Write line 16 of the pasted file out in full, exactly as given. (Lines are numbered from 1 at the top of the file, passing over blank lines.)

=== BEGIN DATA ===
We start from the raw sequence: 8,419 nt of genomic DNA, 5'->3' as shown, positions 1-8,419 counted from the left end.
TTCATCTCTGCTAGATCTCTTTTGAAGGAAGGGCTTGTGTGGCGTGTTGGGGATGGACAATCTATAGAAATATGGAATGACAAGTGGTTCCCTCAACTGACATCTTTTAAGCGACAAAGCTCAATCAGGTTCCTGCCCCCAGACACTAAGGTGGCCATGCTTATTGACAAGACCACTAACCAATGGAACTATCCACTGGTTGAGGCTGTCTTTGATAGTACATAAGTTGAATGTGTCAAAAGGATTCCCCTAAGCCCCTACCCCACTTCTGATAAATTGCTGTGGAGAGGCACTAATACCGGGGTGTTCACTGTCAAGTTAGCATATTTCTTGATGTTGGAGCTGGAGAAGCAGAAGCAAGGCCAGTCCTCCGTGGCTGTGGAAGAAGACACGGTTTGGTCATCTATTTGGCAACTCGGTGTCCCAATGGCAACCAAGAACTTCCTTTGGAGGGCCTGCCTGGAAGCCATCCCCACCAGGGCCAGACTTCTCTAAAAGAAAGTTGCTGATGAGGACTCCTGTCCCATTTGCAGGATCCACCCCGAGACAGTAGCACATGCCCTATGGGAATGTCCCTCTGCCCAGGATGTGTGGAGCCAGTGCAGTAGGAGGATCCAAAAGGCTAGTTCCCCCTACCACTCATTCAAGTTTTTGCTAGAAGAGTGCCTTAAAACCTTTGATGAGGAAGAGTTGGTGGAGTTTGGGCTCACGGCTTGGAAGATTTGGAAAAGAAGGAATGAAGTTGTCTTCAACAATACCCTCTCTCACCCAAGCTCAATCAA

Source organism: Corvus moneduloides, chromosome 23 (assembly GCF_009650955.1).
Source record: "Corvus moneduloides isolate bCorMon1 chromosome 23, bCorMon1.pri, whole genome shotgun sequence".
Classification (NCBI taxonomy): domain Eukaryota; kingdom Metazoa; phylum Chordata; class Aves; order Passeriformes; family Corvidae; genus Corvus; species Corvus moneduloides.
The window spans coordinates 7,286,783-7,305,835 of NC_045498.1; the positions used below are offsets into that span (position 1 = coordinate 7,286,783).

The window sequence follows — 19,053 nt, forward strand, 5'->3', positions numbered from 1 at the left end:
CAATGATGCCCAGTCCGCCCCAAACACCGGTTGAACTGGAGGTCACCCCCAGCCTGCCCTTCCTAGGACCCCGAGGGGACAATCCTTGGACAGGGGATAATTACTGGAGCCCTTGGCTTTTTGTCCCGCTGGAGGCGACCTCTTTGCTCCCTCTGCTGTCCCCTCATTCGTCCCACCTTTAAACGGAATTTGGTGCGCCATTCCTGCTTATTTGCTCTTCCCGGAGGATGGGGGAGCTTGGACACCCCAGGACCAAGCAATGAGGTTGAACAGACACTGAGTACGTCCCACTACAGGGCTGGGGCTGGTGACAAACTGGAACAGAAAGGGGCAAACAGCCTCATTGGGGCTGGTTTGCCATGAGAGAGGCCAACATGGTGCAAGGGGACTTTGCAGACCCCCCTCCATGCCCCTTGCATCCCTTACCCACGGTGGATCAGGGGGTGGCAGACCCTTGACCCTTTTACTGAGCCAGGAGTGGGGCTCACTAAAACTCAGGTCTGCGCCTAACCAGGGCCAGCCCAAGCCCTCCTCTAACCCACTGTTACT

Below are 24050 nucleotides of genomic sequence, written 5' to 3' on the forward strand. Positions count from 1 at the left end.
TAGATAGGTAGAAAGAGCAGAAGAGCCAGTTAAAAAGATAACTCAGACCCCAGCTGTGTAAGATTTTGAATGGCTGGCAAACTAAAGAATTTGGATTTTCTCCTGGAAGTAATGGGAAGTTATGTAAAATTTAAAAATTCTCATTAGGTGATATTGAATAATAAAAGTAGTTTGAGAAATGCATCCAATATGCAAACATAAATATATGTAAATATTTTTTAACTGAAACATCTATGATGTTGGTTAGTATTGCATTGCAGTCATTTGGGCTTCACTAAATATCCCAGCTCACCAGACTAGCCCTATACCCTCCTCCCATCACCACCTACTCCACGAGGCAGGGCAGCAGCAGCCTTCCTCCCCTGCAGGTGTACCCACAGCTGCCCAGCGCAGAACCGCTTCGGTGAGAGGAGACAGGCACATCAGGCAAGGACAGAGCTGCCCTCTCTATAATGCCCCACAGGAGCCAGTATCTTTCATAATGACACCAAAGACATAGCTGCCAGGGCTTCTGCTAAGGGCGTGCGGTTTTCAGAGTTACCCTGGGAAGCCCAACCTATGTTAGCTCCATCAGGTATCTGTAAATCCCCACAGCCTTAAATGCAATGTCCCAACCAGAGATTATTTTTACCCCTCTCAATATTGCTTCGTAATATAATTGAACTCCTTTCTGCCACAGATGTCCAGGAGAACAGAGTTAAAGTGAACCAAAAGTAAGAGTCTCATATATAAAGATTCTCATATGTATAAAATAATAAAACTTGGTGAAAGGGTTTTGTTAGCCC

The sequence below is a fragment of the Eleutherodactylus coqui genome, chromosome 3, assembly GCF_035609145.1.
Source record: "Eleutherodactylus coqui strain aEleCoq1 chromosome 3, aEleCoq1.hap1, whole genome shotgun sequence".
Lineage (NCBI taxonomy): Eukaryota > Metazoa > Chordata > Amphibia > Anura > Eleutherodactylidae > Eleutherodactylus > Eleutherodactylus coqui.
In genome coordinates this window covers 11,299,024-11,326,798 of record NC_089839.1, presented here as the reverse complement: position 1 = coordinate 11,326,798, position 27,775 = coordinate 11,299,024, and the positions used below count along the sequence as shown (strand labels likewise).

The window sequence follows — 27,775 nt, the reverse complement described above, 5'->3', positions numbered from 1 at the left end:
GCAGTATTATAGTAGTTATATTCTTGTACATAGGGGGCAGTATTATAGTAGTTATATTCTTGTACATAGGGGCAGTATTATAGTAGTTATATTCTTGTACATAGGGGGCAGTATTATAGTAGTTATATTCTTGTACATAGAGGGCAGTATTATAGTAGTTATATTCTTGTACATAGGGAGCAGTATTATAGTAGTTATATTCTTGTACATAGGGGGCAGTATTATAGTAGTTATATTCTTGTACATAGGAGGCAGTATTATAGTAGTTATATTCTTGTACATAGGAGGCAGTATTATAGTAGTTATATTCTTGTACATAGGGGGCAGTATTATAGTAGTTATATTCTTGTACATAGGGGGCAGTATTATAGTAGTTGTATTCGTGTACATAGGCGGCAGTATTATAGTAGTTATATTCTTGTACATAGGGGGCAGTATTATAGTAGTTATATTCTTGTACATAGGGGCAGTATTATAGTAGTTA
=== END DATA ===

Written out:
GCAGTATTATAGTAGTTATATTCTTGTACATAGGGGGCAGTATTATAGTAGTTATATTCTTGTACATAGGGGCAGTATTATAGTAGTTATATTCTTGTACATAGGGGGCAGTATTATAGTAGTTATATTCTTGTACATAGAGGGCAGTATTATAGTAGTTATATTCTTGTACATAGGGAGCAGTATTATAGTAGTTATATTCTTGTACATAGGGGGCAGTATTATAGTAGTTATATTCTTGTACATAGGAGGCAGTATTATAGTAGTTATATTCTTGTACATAGGAGGCAGTATTATAGTAGTTATATTCTTGTACATAGGGGGCAGTATTATAGTAGTTATATTCTTGTACATAGGGGGCAGTATTATAGTAGTTGTATTCGTGTACATAGGCGGCAGTATTATAGTAGTTATATTCTTGTACATAGGGGGCAGTATTATAGTAGTTATATTCTTGTACATAGGGGCAGTATTATAGTAGTTA